• An aerial view of Old Faithful erupting taken from Observation Point with the Old Faithful Inn to the side.

    Yellowstone

    National Park ID,MT,WY

Research

ResearchIMG_0310
Yellowstone issues and manages 150–200 research permits annually.
 

In part because Yellowstone National Park was established by Congress in 1872, early in the European American history of the West, the park is one of the last, nearly intact, natural ecosystems in the temperate zone of Earth. Natural processes operate in an ecological context that has been less subject to human alteration than most others throughout the nation and throughout the world. This makes the park not only an invaluable natural reserve, but a reservoir of information valuable to humanity.

In Yellowstone, scientists conduct research ranging from large studies of landscape-level changes affecting the local ecosystem to studies of tiny organisms that have the potential to change the lives of people the world over. Yellowstone also has a rich history that includes an archeological record of more than 11,000 years of human use. As the world's first national park, Yellowstone's modern history is no less significant; the park's Heritage and Research Center houses materials documenting the development of the national park idea, the history of science in the park, and major efforts in American wildlife conservation, as well as the park's broader natural and human history. Learn More...

 
Quick Facts about Research in Yellowstone

Number in Yellowstone
  • 2013: approx. 170 permitted scientific researchers
  • All scientists in Yellowstone work under research permits and are closely supervised by National Park Service staff.
Types of Research
In 2013, permitted research included:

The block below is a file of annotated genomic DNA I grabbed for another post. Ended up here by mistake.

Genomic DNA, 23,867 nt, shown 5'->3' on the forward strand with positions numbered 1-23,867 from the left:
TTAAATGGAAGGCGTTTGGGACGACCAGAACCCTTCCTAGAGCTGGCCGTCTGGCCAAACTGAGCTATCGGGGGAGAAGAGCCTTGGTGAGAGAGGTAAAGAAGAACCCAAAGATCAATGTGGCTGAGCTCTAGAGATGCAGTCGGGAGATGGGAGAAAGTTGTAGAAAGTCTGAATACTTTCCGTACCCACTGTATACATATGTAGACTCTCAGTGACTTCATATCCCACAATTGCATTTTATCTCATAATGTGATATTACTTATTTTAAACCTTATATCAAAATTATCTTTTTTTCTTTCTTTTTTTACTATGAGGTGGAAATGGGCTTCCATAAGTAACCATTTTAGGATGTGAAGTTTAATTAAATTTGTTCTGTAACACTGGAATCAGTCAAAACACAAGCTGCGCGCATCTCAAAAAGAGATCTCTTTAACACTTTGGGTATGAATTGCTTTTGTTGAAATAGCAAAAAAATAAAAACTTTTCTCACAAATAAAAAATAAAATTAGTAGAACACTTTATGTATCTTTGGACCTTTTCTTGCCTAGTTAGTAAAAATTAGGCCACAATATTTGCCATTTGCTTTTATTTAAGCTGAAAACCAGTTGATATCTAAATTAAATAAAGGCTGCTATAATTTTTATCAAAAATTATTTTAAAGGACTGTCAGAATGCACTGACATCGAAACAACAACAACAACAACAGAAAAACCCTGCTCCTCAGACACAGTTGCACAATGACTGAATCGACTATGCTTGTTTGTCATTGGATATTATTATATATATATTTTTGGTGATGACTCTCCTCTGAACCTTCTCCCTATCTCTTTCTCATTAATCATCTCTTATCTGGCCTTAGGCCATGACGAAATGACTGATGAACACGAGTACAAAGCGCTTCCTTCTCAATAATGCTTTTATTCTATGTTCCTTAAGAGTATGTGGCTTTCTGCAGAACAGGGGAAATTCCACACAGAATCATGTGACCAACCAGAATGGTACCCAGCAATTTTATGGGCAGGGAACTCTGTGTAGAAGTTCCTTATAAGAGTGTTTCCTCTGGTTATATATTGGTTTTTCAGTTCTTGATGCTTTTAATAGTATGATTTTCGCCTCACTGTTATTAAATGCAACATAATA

• Biological resources (including microbiology): 54%
  • Physical resources: 27%
  • Inventory and monitoring: 4%
  • Landscape processes: 5%
  • Other: 3%
  • Visitor use, recreation, management, social science: 3%
  • Archeology: 2%
  • Mapping: 2%
Conducting Research
  • Research permits are required for studies and collections. (Research conducted at the Heritage and Research Center facility does not require a permit.) The park's Research Permit Office, located in the Yellowstone Center for Resources, is responsible for issuing and tracking research permits, and provides support to permitted researchers in the park.
  • Each permit application undergoes a formal, standard process for research permit review and issuance.
  • All researchers are required to submit an annual report of their study progress and results. These annual reports available online at https://irma.nps.gov/rprs.
  • Publications resulting from research may be on file in the Yellowstone Heritage and Research Center Library.

Did You Know?

Upper Geyser Basin Hydrothermal Features on a Winter Day.

Yellowstone contains approximately one-half of the world’s hydrothermal features. There are over 10,000 hydrothermal features, including over 300 geysers, in the park.